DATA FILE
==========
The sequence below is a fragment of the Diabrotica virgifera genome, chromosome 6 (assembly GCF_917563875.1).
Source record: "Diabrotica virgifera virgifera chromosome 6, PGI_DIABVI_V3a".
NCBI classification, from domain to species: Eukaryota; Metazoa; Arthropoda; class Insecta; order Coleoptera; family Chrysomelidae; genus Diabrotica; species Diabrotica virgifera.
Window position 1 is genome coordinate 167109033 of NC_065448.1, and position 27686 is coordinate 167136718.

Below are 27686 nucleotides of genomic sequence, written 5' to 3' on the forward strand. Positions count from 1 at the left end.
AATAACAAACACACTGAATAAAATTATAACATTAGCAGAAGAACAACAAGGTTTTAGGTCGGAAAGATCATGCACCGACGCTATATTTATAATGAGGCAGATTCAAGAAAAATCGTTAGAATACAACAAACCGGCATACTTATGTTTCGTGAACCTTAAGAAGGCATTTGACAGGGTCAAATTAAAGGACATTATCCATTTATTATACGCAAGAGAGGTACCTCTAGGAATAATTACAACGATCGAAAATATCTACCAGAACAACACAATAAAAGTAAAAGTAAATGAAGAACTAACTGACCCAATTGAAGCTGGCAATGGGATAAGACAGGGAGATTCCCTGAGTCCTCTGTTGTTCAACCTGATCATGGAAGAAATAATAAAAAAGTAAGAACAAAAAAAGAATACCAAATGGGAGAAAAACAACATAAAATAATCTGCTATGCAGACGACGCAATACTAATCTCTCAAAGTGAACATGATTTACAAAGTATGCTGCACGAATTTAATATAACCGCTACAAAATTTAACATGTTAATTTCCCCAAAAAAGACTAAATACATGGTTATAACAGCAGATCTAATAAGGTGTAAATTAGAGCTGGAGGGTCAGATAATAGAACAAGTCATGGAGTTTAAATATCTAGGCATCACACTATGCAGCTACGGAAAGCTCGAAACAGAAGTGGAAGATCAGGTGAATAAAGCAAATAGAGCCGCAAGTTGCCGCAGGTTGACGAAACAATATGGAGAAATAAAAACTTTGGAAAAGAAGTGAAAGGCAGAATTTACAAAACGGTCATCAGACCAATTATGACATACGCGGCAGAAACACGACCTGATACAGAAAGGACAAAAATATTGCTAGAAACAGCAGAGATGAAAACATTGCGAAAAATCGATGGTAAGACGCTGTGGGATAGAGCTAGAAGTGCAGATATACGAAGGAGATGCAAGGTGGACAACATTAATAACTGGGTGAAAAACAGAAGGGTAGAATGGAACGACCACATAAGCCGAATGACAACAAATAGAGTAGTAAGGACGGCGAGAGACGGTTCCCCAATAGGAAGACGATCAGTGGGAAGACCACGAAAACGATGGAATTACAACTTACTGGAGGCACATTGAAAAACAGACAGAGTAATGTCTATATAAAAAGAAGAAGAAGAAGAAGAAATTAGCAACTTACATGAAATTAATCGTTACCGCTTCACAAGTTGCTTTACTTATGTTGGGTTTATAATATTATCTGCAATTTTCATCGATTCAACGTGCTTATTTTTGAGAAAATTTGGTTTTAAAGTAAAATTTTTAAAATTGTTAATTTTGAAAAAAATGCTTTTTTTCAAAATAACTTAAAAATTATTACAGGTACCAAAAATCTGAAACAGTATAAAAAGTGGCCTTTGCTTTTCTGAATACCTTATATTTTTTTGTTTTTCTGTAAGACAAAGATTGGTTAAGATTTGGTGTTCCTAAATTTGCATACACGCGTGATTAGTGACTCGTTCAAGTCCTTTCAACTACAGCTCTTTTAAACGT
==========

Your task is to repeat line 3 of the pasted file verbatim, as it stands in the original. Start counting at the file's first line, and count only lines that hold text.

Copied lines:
NCBI classification, from domain to species: Eukaryota; Metazoa; Arthropoda; class Insecta; order Coleoptera; family Chrysomelidae; genus Diabrotica; species Diabrotica virgifera.